Gender and Migration
Appendix: Data Sources and Tables
The tabulations presented are from the Decennial Census Integrated Public Use Micro Samples and the 2004 American Community Survey (ACS). The ACS surveys the household population, excluding persons residing in group quarters. To make the Decennial Census figures comparable to the ACS tallies, all the tabulations are restricted to the population residing in households for all years.
The 2004 ACS surveyed about 483,000 households, roughly 0.4 to 0.5% of all households. The micro samples utilized from the Decennial Censuses are the 5% samples. The underlying unweighted sample sizes for the female immigrants who arrived within five years of the sample enumeration are reported in Table A1.
The survey instrument for the ACS is very similar to the Decennial Census questionnaire. The ACS school enrollment question differs from the Decennial Census and thus the strict comparability between the two sources in regard to school enrollment is uncertain. For this reason, school enrollment tabulations from the ACS are suppressed. The analysis is restricted to individuals born outside the United States and outlying areas and hence persons born in Puerto Rico are not included.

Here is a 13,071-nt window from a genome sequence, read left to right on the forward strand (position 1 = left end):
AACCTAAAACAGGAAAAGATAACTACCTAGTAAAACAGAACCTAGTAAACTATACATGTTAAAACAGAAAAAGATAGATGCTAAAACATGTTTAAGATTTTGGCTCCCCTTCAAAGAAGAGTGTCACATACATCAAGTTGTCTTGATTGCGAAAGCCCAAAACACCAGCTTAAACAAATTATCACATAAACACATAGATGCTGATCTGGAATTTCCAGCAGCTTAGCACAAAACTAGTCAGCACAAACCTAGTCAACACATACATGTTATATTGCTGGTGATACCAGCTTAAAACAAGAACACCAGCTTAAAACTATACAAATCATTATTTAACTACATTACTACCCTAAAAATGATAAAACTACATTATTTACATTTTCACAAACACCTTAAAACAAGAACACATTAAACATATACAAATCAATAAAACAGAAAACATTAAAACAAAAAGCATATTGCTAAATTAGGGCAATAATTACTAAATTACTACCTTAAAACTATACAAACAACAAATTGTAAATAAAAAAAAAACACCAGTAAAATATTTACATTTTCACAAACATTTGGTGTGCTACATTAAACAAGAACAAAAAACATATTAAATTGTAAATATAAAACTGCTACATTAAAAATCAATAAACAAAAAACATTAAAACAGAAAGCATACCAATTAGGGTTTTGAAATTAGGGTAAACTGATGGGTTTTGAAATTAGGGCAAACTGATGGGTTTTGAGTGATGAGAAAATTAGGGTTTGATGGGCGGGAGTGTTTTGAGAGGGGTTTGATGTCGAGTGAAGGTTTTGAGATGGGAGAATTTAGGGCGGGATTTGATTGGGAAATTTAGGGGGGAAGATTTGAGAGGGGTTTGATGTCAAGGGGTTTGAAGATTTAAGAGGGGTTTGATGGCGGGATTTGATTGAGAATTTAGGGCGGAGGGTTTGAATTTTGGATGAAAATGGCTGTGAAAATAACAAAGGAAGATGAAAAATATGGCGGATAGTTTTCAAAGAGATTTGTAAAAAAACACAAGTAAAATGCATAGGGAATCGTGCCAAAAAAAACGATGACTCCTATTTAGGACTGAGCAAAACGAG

This analysis did not attempt to adjust for Census undercount issues. It is well-known that the Census undercounts undocumented immigrants, an issue particularly relevant for Mexican-born arrivals. The undercount rate of the Mexican foreign-born population is thought to be larger for the 1980 Census than the 2000 Census. Since undocumented Mexican immigrants have been disproportionately male, the 1980 female share of the Mexican arrivals from 1975 to 1980 (45.3% in Table 2) is likely biased upward. Nonetheless, there is not any straightforward, transparent evidence that the arrival flow from Mexico has become more feminine since 1980.